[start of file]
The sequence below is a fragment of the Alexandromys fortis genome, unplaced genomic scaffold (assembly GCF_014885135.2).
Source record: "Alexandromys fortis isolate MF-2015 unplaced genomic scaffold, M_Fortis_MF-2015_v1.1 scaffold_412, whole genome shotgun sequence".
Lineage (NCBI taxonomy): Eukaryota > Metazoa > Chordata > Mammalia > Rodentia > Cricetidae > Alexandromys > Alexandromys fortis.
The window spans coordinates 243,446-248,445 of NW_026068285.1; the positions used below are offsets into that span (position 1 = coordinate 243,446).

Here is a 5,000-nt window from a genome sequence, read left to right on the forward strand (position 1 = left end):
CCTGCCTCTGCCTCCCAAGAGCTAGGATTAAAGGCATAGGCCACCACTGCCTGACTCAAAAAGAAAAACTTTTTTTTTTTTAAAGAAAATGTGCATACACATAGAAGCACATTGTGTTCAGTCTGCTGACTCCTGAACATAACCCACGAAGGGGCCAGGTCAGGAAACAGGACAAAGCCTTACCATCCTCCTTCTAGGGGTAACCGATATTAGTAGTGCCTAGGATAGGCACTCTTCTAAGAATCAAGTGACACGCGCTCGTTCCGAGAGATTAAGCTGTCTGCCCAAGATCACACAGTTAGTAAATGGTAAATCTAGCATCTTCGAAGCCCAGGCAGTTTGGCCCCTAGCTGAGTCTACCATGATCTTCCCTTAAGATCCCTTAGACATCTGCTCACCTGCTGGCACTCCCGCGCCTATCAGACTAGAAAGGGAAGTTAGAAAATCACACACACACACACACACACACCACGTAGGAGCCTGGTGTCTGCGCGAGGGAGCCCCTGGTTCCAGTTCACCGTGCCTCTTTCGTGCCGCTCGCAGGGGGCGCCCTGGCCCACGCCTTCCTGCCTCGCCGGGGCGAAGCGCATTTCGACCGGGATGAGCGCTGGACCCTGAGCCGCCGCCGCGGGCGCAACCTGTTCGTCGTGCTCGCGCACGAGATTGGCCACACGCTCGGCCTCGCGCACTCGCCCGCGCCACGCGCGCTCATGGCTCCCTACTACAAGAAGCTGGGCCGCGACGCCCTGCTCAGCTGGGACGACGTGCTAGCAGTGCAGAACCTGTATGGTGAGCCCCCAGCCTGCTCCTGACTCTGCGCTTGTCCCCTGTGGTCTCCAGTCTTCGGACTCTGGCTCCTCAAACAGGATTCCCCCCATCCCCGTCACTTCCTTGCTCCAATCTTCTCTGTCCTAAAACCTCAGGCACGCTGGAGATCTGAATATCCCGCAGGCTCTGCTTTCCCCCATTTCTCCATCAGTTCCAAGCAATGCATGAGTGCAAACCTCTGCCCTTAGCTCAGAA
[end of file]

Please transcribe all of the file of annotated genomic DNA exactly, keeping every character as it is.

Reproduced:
The sequence below is a fragment of the Alexandromys fortis genome, unplaced genomic scaffold (assembly GCF_014885135.2).
Source record: "Alexandromys fortis isolate MF-2015 unplaced genomic scaffold, M_Fortis_MF-2015_v1.1 scaffold_412, whole genome shotgun sequence".
Lineage (NCBI taxonomy): Eukaryota > Metazoa > Chordata > Mammalia > Rodentia > Cricetidae > Alexandromys > Alexandromys fortis.
The window spans coordinates 243,446-248,445 of NW_026068285.1; the positions used below are offsets into that span (position 1 = coordinate 243,446).

Here is a 5,000-nt window from a genome sequence, read left to right on the forward strand (position 1 = left end):
CCTGCCTCTGCCTCCCAAGAGCTAGGATTAAAGGCATAGGCCACCACTGCCTGACTCAAAAAGAAAAACTTTTTTTTTTTTAAAGAAAATGTGCATACACATAGAAGCACATTGTGTTCAGTCTGCTGACTCCTGAACATAACCCACGAAGGGGCCAGGTCAGGAAACAGGACAAAGCCTTACCATCCTCCTTCTAGGGGTAACCGATATTAGTAGTGCCTAGGATAGGCACTCTTCTAAGAATCAAGTGACACGCGCTCGTTCCGAGAGATTAAGCTGTCTGCCCAAGATCACACAGTTAGTAAATGGTAAATCTAGCATCTTCGAAGCCCAGGCAGTTTGGCCCCTAGCTGAGTCTACCATGATCTTCCCTTAAGATCCCTTAGACATCTGCTCACCTGCTGGCACTCCCGCGCCTATCAGACTAGAAAGGGAAGTTAGAAAATCACACACACACACACACACACACCACGTAGGAGCCTGGTGTCTGCGCGAGGGAGCCCCTGGTTCCAGTTCACCGTGCCTCTTTCGTGCCGCTCGCAGGGGGCGCCCTGGCCCACGCCTTCCTGCCTCGCCGGGGCGAAGCGCATTTCGACCGGGATGAGCGCTGGACCCTGAGCCGCCGCCGCGGGCGCAACCTGTTCGTCGTGCTCGCGCACGAGATTGGCCACACGCTCGGCCTCGCGCACTCGCCCGCGCCACGCGCGCTCATGGCTCCCTACTACAAGAAGCTGGGCCGCGACGCCCTGCTCAGCTGGGACGACGTGCTAGCAGTGCAGAACCTGTATGGTGAGCCCCCAGCCTGCTCCTGACTCTGCGCTTGTCCCCTGTGGTCTCCAGTCTTCGGACTCTGGCTCCTCAAACAGGATTCCCCCCATCCCCGTCACTTCCTTGCTCCAATCTTCTCTGTCCTAAAACCTCAGGCACGCTGGAGATCTGAATATCCCGCAGGCTCTGCTTTCCCCCATTTCTCCATCAGTTCCAAGCAATGCATGAGTGCAAACCTCTGCCCTTAGCTCAGAA